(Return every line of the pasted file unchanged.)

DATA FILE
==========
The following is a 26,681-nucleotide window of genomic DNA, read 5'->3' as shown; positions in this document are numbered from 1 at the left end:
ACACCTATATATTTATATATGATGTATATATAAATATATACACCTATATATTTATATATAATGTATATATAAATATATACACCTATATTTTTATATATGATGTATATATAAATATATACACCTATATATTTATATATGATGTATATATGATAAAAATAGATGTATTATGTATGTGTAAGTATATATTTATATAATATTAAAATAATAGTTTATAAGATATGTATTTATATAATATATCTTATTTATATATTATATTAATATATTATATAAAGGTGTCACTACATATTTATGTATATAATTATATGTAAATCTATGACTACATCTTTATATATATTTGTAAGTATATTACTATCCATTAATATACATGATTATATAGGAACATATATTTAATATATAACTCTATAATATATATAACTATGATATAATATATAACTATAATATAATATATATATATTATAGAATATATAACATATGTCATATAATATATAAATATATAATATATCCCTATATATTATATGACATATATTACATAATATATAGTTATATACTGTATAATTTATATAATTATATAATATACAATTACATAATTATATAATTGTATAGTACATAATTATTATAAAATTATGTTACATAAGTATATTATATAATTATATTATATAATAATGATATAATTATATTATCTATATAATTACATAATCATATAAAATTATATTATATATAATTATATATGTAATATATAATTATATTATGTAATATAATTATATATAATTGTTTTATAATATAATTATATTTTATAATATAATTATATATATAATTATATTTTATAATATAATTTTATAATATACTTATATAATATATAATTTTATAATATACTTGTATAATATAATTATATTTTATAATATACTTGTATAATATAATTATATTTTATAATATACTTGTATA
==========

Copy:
The following is a 26,681-nucleotide window of genomic DNA, read 5'->3' as shown; positions in this document are numbered from 1 at the left end:
ACACCTATATATTTATATATGATGTATATATAAATATATACACCTATATATTTATATATAATGTATATATAAATATATACACCTATATTTTTATATATGATGTATATATAAATATATACACCTATATATTTATATATGATGTATATATGATAAAAATAGATGTATTATGTATGTGTAAGTATATATTTATATAATATTAAAATAATAGTTTATAAGATATGTATTTATATAATATATCTTATTTATATATTATATTAATATATTATATAAAGGTGTCACTACATATTTATGTATATAATTATATGTAAATCTATGACTACATCTTTATATATATTTGTAAGTATATTACTATCCATTAATATACATGATTATATAGGAACATATATTTAATATATAACTCTATAATATATATAACTATGATATAATATATAACTATAATATAATATATATATATTATAGAATATATAACATATGTCATATAATATATAAATATATAATATATCCCTATATATTATATGACATATATTACATAATATATAGTTATATACTGTATAATTTATATAATTATATAATATACAATTACATAATTATATAATTGTATAGTACATAATTATTATAAAATTATGTTACATAAGTATATTATATAATTATATTATATAATAATGATATAATTATATTATCTATATAATTACATAATCATATAAAATTATATTATATATAATTATATATGTAATATATAATTATATTATGTAATATAATTATATATAATTGTTTTATAATATAATTATATTTTATAATATAATTATATATATAATTATATTTTATAATATAATTTTATAATATACTTATATAATATATAATTTTATAATATACTTGTATAATATAATTATATTTTATAATATACTTGTATAATATAATTATATTTTATAATATACTTGTATA